Undergraduate Mentorship Symposium Showcases Quality Research

Cora Garcia, right, stands with her grad student mentor, Pierre Lau.

Cora Garcia, right, with her grad student mentor, Pierre Lau. Photo by Rob Williams

The Aggie Women in Entomology recently hosted its graduate student mentorship symposium during the 2020 Mentorship Symposium in Heep 413 on Friday, February 7.

The event featured talks by undergraduate students in entomology that were mentored by a graduate mentor. Each student was given 10 minutes to talk on their research projects. This year, four undergraduates presented research ranging from striped cucumber beetle’s preferences for host-plant olfactory cues to determining the effects of nutrition on honey bee pathogen defense against the Deformed wing virus.

Laura Marmolejo, center, with Morgan Thompson, left, and Jaclyn Martin

Laura Marmolejo, center, with Morgan Thompson, left, and Jaclyn Martin. Photo by Rob Williams.

Several awards were also given at the end of the symposium to two students to help fund travel to a national or regional professional conference of the student’s choice.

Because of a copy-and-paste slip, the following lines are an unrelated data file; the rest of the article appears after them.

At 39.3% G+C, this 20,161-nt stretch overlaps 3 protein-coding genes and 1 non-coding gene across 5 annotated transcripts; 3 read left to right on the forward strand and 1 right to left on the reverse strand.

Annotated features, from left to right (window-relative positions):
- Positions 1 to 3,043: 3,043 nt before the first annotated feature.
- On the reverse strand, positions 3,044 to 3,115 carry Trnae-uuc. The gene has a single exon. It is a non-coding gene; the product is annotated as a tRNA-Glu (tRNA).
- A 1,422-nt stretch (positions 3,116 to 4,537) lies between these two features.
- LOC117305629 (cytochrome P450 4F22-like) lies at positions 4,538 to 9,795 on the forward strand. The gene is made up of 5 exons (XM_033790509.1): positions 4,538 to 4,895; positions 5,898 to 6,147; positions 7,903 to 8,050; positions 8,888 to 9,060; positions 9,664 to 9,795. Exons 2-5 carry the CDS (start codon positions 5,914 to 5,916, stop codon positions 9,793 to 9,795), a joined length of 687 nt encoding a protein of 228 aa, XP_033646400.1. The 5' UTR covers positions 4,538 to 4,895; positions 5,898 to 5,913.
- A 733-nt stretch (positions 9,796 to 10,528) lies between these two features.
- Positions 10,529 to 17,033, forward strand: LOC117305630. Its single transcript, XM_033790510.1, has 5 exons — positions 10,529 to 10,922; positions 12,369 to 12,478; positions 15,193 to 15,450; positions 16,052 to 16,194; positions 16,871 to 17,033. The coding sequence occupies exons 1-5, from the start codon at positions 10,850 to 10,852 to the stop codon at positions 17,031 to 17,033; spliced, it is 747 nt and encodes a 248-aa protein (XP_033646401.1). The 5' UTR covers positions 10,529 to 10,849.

The first place award was given to Cora Garcia for her talk titled “Honey bee (Apis mellifera) macronutrient regulation: Nurse bee nutritional preferences for proteins and lipids” while second place was awarded to Laura Marmolejo for “Striped cucumber beetle (Acalymma vittatum) preferences for host-plant olfactory cues.”

The symposium’s purpose is to recognize and reward research excellence and mentorship accomplished by undergraduate students and their graduate student mentors within the Department. It also offers undergraduates a way to present their research to their peers, as well as to compete for travel awards for professional conferences.

AWE Member Alex Payne said that having a mentor helps the students in their development both professionally and academically.

“Personally speaking, I think that having a graduate student mentor was extremely beneficial to developing both my research skill set and my professional development when I was an undergraduate research assistant,” Payne said.  “This symposium allowed us to not only recognize the hard work being done by undergraduate researchers, but it also recognized the time and effort that their graduate student mentors have invested in these students and their projects.”

“The presentations during the symposium were put together very well!” AWE president Jaclyn Martin said. “All of the speakers did an amazing job. It’s really awesome to see what kind of research undergraduate students are doing in the department!” president Jaclyn Martin said.

 

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